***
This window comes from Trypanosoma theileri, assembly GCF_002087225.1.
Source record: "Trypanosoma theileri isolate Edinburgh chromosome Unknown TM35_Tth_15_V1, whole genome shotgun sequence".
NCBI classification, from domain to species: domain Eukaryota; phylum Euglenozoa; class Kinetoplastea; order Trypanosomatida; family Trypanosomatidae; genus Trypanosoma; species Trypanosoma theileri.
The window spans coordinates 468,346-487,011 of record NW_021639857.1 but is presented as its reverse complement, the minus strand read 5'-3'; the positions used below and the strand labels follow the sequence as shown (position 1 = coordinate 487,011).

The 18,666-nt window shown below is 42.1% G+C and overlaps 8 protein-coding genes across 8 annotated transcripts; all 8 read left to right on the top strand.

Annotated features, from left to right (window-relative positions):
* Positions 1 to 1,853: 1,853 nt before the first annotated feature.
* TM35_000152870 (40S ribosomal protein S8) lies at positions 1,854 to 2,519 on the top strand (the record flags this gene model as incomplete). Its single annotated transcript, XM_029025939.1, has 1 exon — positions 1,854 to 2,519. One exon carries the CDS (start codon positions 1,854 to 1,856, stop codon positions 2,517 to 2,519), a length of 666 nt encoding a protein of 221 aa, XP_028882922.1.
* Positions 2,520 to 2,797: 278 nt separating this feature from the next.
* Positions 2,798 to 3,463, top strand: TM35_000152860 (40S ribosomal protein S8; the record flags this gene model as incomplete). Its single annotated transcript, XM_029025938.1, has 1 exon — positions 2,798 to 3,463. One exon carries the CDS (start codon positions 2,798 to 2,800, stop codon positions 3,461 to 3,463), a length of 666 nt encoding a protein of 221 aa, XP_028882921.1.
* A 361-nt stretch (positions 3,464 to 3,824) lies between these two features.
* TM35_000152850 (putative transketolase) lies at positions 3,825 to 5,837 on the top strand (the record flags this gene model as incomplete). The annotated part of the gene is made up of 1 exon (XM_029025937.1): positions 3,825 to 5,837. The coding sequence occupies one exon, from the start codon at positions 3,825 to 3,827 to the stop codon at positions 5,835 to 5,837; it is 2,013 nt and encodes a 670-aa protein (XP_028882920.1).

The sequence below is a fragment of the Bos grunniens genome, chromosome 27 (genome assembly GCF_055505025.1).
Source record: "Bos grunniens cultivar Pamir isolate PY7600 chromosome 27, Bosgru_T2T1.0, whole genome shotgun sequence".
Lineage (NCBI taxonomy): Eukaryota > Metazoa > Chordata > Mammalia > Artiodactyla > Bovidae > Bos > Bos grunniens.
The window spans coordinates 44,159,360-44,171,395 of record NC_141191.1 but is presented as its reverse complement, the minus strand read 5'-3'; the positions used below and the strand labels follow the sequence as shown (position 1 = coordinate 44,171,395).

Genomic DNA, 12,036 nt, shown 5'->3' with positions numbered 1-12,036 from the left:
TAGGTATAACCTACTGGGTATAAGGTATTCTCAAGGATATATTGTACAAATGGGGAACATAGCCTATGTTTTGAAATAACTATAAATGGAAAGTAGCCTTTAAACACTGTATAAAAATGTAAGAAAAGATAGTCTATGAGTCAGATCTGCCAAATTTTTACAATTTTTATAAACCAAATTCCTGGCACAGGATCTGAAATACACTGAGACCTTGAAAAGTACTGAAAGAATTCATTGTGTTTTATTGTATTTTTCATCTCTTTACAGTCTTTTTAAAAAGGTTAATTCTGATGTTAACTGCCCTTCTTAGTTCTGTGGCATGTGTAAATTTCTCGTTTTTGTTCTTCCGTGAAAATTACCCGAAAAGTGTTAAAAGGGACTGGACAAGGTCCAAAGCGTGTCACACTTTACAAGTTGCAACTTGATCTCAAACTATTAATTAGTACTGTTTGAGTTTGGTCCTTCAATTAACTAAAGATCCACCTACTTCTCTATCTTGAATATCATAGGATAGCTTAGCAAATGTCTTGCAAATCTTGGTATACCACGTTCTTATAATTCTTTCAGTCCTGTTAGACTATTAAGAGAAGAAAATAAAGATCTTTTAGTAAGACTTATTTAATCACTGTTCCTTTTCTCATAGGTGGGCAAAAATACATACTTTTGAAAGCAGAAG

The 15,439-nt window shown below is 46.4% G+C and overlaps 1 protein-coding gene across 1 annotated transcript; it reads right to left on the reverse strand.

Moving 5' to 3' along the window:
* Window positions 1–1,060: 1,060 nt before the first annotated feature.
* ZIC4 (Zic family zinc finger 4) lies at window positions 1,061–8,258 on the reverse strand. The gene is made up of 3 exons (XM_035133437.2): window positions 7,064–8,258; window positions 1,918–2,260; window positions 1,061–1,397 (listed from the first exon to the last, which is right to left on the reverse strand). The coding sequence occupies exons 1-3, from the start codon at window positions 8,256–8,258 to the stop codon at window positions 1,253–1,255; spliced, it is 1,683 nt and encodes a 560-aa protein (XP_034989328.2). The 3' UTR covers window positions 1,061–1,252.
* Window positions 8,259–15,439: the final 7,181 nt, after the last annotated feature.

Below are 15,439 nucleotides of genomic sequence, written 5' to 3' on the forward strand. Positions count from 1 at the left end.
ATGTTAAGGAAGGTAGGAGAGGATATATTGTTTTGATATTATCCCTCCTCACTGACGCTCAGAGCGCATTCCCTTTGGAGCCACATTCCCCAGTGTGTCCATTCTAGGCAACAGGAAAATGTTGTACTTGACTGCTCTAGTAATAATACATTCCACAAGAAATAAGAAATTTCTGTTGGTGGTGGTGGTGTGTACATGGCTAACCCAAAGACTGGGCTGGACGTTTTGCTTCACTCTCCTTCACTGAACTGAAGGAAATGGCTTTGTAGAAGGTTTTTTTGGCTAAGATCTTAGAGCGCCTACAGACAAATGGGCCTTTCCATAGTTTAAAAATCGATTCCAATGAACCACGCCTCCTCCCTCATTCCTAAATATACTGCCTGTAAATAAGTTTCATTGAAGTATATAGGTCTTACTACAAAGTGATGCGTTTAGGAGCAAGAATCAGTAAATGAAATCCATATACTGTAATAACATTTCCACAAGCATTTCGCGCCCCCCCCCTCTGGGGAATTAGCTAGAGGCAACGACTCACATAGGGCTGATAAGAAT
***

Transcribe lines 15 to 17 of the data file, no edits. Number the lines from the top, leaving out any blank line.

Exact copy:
Lineage (NCBI taxonomy): Eukaryota > Metazoa > Chordata > Mammalia > Artiodactyla > Bovidae > Bos > Bos grunniens.
The window spans coordinates 44,159,360-44,171,395 of record NC_141191.1 but is presented as its reverse complement, the minus strand read 5'-3'; the positions used below and the strand labels follow the sequence as shown (position 1 = coordinate 44,171,395).

Genomic DNA, 12,036 nt, shown 5'->3' with positions numbered 1-12,036 from the left: